For the most part, answering a question about multiple passages is more difficult than answering a question about just one passage, because nswering questions on multiple passages requires you to synthesize more information and juggling multiple perspectives in your head, as you try to keep track of who said what where and when did she say it. This is definitely a valuable skill to develop, particularly for students heading to college. However, ACT Reading is already a big time crunch (35 minutes to answer 40 questions), and going from 4 to 5 passages, even if those passages are now 2/5 shorter, is not insignificant.

body_soapbox.jpgchubby soapbox by daretoeatapeach, used under CC BY 2.0.

This is clearly a photorealistic portrait of me done as I was writing this article. Clearly.

 

Paired Passage Question: A Comparison

Below is a comparison of a paired passage question with a single-passage question, modified to be on the same topic. For each question, I list the steps needed to successfully answer the question.

Paired passage example (adapted from an ACTual ACT Reading question):

Based on these two passages, which pair of phrases best compares Stark’s relationship to Science and Banner’s relationship to Science?

F. Aimless researcher versus idle dreamer
G. Fascinated onlooker versus pragmatic worker
H. Casual alchemist versus thoughtful artist
J. Indifferent outsider versus sarcastic farmer

 

How do you answer this question? You must go through Passage A and find information about Stark’s relationship to Science, then go to Passage B and find information about Banner’s relationship to Science, then compare the two, and then see which answer matches reality. That's a four step process. When answering a comparable question on a single passage, you only have to go through two steps. Take the following (adapted) ACT question:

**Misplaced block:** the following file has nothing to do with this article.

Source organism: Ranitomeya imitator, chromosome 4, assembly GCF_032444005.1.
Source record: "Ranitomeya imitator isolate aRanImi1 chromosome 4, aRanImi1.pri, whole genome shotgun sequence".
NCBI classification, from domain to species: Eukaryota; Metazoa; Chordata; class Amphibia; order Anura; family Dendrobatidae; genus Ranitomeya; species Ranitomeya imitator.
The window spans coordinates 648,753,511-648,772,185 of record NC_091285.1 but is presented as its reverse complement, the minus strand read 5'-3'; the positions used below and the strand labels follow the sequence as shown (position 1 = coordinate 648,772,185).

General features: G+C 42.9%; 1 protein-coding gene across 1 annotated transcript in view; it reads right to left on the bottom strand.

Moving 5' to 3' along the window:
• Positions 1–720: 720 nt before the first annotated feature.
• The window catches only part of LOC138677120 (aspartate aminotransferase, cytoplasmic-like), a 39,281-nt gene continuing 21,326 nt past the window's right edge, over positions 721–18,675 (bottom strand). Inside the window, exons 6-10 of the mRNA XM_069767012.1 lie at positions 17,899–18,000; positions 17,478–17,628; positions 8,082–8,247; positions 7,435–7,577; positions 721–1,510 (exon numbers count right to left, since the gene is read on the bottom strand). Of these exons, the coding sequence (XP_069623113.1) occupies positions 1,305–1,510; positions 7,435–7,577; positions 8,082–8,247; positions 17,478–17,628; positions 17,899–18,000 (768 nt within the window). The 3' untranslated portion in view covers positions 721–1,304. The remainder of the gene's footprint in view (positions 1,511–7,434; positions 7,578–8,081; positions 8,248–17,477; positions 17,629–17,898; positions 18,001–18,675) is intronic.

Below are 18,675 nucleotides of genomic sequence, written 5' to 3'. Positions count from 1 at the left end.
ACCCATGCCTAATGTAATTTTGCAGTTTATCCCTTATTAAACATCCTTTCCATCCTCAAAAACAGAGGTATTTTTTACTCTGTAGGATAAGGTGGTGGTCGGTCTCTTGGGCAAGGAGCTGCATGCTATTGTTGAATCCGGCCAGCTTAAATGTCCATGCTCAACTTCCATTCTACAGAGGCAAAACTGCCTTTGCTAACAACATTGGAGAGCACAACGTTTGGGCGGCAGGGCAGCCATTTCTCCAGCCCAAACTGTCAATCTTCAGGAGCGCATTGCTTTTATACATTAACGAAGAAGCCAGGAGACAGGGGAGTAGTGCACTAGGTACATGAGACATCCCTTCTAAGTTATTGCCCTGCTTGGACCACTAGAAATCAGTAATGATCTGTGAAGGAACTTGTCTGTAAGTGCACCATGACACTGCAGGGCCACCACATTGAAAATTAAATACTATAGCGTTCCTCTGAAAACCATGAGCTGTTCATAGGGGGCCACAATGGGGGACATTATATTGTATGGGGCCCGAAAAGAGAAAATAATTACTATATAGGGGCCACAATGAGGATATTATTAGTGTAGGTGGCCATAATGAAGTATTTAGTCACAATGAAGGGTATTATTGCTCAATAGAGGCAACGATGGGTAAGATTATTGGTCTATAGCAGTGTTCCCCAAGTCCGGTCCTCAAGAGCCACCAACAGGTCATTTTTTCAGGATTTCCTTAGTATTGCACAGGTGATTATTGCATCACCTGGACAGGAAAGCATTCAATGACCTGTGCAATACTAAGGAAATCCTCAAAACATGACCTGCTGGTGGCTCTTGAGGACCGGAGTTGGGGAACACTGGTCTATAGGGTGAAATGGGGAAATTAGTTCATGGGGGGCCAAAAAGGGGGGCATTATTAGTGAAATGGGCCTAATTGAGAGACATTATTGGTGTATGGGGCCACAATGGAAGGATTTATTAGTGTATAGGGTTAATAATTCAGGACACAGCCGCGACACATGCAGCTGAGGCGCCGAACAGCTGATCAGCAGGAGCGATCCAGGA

Stark’s approach to the task of converting the junk in the cave to a functioning energy source can best be described as:

F. reluctant until his companion’s plans inspire him.
G. enthusiastic until his companion’s error puts them both in an awkward position.
H. apprehensive until he discovers his error is not a devastating one.
J. thrilled until he remembers that his companion is a poor planner.

All you need to do in order to answer this question is go through the passage and find information about Stark’s approach to converting junk into functioning energy source and then see which answer matches reality.

 

What Can I Do To Practice Paired Passages?

Since there are so few official sample questions out there, this makes it difficult (but not impossible!) to create tailored advice. I recommend starting with my article on how to attack paired passages in ACT Reading, which goes into great detail on this very topic. In short, though, here are the takeaway strategies from that article: